We all want to leave our children a legacy. For some, it’s money. For others, it’s a business or property. For still others, it’s family tradition. I would love to leave my kids all of those things and more but there’s one thing, for me, that stands out above all the rest.
I want to leave them with a thought — GCA. GCA stands for Good Choices Always and in our house, it’s something that is repeated often.
My kids are small. They’re 6 and 4 but it’s never too early to reinforce to them the importance and necessity of trying to make choices that will lead to good outcomes. As we all know, young kids, teens and young adults are often beset by the consequences of bad choices. As a journalist, I see and report on those consequences on a daily basis, so I’m immersed in all the drunk driving, accidental shooting and high school fighting stories that occur in many cities and towns across the United States. I’m not going to lie — covering those stories and tragedies leaves me fearful for my kids’ futures and how they’ll handle potentially life-changing decisions in their formative years.
I know that a simple saying may not prevent my kids from falling victim to bad choices. I’m not ignorant about that. But I do hope that if for one, brief second, while they’re weighing whether to try a new drug or go along with someone who may not have their best interests at heart, they remember their father whispering “GCA” to them. Maybe it will make a positive difference in their lives.
We all encounter those moments in our lives. I remember being a 16-year-old who had just gotten his learner’s permit and being offered the chance to drive a classmate’s car. I hesitated because I wasn’t confident in my driving skills but my friend urged me on. I relented and took my place behind the wheel. As we drove, I had to negotiate a very sharp turn and I over corrected. My friend, sitting in the passenger seat, freaked out and grabbed the wheel, yanking it the opposite way. The car hopped onto the sidewalk and slammed into a fire hydrant. It was not a good outcome.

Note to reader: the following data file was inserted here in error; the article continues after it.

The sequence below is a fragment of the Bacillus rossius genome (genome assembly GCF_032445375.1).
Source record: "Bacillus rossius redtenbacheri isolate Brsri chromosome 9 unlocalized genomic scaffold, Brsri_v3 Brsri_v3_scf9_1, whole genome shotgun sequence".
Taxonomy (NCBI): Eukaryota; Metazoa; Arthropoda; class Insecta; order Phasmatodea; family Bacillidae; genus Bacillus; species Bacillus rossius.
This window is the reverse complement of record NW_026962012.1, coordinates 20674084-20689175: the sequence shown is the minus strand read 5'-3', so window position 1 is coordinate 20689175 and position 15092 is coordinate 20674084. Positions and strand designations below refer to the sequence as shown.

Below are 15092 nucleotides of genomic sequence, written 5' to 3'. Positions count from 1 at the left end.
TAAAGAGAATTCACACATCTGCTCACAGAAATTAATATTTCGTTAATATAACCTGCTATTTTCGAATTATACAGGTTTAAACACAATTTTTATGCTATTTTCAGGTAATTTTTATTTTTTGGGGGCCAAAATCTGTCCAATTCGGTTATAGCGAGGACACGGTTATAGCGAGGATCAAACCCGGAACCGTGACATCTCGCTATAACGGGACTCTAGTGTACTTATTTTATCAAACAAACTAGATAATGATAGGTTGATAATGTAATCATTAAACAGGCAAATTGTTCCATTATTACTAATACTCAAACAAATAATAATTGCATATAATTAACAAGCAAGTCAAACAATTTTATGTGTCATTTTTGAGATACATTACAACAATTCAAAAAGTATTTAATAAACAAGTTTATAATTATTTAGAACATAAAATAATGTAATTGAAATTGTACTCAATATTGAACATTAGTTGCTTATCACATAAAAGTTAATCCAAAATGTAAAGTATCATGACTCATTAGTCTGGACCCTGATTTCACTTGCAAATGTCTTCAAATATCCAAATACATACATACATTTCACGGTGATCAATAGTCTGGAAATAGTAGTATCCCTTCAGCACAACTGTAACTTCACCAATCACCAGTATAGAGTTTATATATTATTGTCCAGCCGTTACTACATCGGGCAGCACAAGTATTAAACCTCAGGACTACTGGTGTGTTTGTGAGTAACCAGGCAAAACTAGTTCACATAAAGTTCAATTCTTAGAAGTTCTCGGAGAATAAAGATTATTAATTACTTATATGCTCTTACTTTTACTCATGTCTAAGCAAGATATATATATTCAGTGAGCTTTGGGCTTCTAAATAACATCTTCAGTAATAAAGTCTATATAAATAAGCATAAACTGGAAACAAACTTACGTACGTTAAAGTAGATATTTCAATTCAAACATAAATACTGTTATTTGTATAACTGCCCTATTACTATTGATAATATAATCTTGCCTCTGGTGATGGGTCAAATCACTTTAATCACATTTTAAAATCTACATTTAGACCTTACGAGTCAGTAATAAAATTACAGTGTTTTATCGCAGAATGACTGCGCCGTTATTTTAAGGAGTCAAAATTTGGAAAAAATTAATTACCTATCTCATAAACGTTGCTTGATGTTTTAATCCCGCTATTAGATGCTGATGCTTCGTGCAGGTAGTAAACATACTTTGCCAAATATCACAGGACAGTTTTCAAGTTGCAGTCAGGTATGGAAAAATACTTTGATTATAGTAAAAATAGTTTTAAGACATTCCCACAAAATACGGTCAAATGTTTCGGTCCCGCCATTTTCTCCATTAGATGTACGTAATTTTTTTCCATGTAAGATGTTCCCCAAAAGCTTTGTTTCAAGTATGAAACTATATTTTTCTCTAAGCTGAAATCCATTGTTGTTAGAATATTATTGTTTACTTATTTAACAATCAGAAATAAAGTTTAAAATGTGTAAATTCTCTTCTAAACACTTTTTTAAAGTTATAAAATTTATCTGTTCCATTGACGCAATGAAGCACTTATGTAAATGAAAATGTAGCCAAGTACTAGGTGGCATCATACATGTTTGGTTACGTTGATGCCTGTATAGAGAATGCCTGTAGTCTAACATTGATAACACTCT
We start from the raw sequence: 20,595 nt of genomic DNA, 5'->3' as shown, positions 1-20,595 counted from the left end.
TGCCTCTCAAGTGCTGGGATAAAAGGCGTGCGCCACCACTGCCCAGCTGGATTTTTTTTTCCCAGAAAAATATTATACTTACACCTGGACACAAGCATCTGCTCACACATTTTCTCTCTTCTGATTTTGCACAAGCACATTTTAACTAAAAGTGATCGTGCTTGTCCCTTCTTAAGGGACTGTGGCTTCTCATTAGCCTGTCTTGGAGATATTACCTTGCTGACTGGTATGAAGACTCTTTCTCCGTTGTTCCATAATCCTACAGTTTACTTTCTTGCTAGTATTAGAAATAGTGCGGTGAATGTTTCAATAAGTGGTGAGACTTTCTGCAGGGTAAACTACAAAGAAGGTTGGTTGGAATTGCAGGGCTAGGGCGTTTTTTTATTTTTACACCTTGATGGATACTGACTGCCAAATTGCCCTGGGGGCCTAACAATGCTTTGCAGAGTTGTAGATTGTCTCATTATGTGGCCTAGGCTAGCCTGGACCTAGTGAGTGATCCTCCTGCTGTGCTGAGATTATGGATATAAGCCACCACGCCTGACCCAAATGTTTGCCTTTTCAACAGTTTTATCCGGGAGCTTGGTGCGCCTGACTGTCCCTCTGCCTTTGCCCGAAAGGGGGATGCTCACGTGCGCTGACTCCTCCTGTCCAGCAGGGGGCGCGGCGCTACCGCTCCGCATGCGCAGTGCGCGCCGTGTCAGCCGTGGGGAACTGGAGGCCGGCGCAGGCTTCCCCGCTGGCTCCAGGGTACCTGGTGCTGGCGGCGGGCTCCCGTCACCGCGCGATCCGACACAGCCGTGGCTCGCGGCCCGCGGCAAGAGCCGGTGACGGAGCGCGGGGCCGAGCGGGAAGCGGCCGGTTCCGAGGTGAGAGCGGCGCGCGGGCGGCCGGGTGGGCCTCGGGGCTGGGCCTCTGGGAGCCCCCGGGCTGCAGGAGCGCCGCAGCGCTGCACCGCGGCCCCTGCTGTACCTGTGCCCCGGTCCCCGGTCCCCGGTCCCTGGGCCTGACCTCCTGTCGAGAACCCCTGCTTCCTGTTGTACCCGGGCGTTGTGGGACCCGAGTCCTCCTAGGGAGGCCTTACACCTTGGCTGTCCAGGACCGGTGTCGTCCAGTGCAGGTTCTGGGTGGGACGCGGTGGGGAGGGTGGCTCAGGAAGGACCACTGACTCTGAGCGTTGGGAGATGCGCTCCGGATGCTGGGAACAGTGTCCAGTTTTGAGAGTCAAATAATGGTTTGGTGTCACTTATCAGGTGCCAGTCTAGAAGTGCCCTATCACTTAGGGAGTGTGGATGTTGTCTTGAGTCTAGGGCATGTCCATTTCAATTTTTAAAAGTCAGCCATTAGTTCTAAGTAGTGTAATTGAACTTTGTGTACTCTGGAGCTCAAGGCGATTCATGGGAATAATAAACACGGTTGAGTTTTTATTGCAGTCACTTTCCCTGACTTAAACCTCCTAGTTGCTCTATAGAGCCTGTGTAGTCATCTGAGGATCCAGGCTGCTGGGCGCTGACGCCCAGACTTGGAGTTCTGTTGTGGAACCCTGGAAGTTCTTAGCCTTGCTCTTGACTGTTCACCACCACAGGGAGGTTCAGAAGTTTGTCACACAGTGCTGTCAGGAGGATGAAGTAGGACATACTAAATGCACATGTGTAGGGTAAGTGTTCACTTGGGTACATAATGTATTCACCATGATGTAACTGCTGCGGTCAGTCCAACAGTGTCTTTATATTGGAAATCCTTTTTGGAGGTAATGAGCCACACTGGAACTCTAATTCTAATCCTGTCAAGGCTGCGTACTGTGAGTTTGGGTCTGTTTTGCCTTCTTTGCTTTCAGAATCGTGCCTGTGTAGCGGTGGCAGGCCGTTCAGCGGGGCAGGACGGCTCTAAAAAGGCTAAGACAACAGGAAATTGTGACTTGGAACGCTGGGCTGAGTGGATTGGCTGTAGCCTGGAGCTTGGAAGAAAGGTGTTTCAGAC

Fortunately, we both were unhurt. But the car was totaled and the aftermath cost my family money because we had to pay for a portion of the car and left me slightly scarred about driving. In retrospect, obviously, I wish that I had made a different choice that afternoon and refused my friend’s request to drive his car, but I didn’t.
Would a thought like “GCA” have changed the outcome? Would it have stopped me from doing something that instinct told me wasn’t a good idea? I know that we all have voices in our head that give us direction from time to time by subtly reminding us of a previous mistake or telling us that mom and dad would not pleased with our decision. Other times, we get a feeling that something we’re considering could turn out very badly with ramifications not only for ourselves but for others. At those moments, I hope that a mantra of “GCA” invades my children’s thoughts and gives them pause.
My kids will make mistakes in life and they will suffer pain and neither my wife nor I will always be there in those moments to shelter, guide and console them. That’s part of parenting and part of growing up. As little people my kids are guided largely by impulse. As they age and experience life, that will ebb and knowing that mom and dad care enough about them to always gently — and sometimes, not so gently — remind them to make good choices always will serve them — and us — well.